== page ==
Plastic Free Islands is another project that continues to evolve. There’s a short film, “Plastic Free Island—Kefalonia,” we produced with Drifters Project that was recently shown at Blue Monaco Film Festival and Berlin Film Festival. We participate in and support art exhibitions around the world, and films, both feature-length and short, to communicate the urgency of the problem and issue calls to action.
Current ongoing Art Exhibitions include “Plastic Fantastic?” at the Honolulu Museum of Art; “Message from the Sea” at Goulandris Museum of Natural History in Athens, Greece; “Vida Toxica” with sculptor Alvaro Soler Arpa in Barcelona, Spain; and “GYRE: The Plastic Ocean,” which is traveling and is currently at San Jose State Gallery.
Current Film Projects include the PPC PSA “Open Your Eyes” narrated by Jeff Bridges; “The Discarded: A Tale of Two Rios,” and “A Plastic Ocean.”
What do you most want people to know about plastic pollution?
People need to understand that we have a global crisis on our hands. Single-use and disposable plastics are seriously impacting our oceans, our environment, animals and us––but everyone can make a difference with their daily choices.
What are three changes people can make in their lives to bring about the level of change that is needed to clean up our oceans?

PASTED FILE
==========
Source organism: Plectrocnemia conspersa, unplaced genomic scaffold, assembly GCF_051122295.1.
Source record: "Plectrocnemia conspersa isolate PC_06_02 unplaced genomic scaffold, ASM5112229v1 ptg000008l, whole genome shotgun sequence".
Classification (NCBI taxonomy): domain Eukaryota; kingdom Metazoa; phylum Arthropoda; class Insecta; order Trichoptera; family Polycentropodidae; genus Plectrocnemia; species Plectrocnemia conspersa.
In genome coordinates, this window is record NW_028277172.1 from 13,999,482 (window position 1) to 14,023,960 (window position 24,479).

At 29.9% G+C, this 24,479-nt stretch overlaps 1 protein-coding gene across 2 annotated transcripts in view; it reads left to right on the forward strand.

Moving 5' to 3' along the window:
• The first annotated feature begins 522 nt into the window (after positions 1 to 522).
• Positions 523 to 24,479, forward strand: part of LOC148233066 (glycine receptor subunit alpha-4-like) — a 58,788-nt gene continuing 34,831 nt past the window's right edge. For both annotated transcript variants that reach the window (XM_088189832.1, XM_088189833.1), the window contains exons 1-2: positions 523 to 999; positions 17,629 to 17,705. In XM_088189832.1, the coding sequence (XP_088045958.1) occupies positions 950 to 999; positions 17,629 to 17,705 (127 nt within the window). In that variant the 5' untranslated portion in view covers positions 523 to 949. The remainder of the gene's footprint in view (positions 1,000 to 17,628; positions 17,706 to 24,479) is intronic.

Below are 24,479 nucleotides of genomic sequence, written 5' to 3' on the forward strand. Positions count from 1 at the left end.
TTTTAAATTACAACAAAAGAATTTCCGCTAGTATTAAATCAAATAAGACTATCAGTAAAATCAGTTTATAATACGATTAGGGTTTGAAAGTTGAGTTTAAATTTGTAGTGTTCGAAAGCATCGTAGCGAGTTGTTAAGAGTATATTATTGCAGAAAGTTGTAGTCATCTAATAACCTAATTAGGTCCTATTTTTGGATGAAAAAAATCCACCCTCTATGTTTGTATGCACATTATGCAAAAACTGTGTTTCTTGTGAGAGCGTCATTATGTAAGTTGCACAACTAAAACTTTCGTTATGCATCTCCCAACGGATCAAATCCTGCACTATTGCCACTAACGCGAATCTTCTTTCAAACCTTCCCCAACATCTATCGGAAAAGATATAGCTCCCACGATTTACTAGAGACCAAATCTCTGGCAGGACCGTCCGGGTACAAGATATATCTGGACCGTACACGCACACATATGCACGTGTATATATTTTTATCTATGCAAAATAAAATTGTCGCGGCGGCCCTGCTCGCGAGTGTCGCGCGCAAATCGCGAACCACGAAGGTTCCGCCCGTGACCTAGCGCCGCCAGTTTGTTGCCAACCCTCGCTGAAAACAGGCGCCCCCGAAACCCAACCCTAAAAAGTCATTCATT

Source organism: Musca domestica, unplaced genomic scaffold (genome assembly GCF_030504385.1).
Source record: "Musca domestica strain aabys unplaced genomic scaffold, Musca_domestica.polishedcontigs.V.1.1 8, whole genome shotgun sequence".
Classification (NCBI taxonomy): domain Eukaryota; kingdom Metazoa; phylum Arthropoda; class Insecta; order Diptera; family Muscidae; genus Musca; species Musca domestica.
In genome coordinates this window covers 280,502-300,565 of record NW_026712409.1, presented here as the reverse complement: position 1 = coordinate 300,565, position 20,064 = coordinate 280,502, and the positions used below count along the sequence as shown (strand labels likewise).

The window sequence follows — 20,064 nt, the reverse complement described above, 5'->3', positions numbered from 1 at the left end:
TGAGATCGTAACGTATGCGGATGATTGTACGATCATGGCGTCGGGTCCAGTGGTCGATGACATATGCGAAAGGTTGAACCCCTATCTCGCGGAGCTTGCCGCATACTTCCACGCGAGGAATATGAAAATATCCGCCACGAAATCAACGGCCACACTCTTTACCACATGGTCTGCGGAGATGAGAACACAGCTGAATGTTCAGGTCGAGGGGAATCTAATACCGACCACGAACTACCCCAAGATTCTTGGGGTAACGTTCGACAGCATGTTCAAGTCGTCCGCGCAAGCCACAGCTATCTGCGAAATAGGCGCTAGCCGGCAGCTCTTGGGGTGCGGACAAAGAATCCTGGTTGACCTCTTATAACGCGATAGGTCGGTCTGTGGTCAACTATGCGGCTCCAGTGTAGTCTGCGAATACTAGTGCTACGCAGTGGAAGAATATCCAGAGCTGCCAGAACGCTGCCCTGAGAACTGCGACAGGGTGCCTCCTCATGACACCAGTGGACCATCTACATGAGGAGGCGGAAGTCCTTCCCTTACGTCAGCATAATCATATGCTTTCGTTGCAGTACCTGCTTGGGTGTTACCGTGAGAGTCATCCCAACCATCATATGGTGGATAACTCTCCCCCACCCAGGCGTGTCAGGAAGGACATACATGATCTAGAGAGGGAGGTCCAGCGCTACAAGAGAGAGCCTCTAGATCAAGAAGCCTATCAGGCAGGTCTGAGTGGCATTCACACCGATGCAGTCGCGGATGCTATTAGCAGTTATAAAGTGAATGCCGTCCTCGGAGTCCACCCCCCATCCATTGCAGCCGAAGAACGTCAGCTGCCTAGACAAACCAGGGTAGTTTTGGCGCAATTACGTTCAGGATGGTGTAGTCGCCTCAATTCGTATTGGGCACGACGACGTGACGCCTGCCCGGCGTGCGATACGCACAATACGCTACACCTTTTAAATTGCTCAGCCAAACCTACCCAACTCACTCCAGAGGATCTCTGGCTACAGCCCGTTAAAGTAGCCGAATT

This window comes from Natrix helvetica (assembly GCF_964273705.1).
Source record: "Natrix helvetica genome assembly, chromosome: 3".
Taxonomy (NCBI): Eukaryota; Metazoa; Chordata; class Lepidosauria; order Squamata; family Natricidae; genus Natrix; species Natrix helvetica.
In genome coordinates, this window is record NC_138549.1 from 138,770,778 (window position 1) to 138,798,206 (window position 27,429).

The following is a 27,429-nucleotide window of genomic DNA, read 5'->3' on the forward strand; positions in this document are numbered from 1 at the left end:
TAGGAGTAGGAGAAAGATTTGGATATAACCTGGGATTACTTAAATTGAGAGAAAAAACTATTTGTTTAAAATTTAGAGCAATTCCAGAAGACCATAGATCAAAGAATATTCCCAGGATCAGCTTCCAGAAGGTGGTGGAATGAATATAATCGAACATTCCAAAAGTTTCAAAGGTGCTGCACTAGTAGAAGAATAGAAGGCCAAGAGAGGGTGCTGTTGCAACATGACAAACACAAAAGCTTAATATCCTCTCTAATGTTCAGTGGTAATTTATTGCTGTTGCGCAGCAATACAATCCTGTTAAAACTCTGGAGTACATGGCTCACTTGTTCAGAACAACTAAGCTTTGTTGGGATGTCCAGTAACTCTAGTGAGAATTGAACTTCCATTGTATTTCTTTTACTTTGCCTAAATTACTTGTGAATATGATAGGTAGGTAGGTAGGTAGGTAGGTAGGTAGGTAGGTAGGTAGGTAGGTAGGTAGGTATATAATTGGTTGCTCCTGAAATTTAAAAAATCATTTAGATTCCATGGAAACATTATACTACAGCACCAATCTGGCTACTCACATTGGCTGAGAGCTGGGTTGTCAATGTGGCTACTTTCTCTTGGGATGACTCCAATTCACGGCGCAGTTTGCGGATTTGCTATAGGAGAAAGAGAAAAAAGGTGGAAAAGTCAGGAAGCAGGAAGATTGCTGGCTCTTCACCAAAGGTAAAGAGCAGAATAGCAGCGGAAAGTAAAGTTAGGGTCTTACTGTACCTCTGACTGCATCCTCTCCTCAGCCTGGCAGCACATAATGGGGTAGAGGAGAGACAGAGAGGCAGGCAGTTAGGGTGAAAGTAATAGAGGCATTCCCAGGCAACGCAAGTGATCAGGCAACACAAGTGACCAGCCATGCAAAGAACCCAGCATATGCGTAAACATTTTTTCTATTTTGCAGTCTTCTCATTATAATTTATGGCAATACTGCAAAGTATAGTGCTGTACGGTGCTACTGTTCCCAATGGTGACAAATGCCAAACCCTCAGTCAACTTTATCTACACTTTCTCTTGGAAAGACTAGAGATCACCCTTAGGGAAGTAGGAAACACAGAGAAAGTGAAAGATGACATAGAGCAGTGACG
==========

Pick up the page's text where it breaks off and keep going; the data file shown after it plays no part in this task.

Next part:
Three changes we can make right now are:
1) Bring your own reusable cup, bottle, utensils, straws, lunch boxes, bags and baskets everywhere you can;
2) Stop buying things that are packaged in extraneous plastic packaging;
3) Rethink plastic in general. It is a durable material and it’s made from dinosaurs, so let’s stop using it in irresponsible ways. It is not a “cheap” material, when you factor in the true costs to our own health and the health of animals, the ocean and the environment. There are wars fought over its raw materials. From extraction, through production, through distribution, usage, disposal and waste management, plastic is too expensive to be disposable.
What can governments, businesses and NGOs do? And how likely do you think they are to act at this point?
Three letters: EPR— Extended Producer Responsibility. Governments, businesses and NGOs can implement regulations, bans and legislation around plastic pollution with a focus on source reduction and in consideration of the full life cycle of their products. We are working to influence policy at the highest levels and are hopeful that the producers understand that through raising aware people will increasingly demand they do better.
Does your work ever bring you down? Or do you feel optimistic that we can change our relationship with plastic?
We have a daunting job ahead of us, but if we want to sustain life on this planet, we must divest from dependence on fossil fuels at all levels including plastics—in particular, single-use disposable plastics. The old model of intended obsolescence must become obsolete. That’s pretty simple and I believe we are finally realizing it is critical.
Any other thoughts or comments?
The plastic pollution crisis was created by humans in just the last half-century. Humans can and must correct it. And they need truth, energy, hope and the will to pull it off. Join us!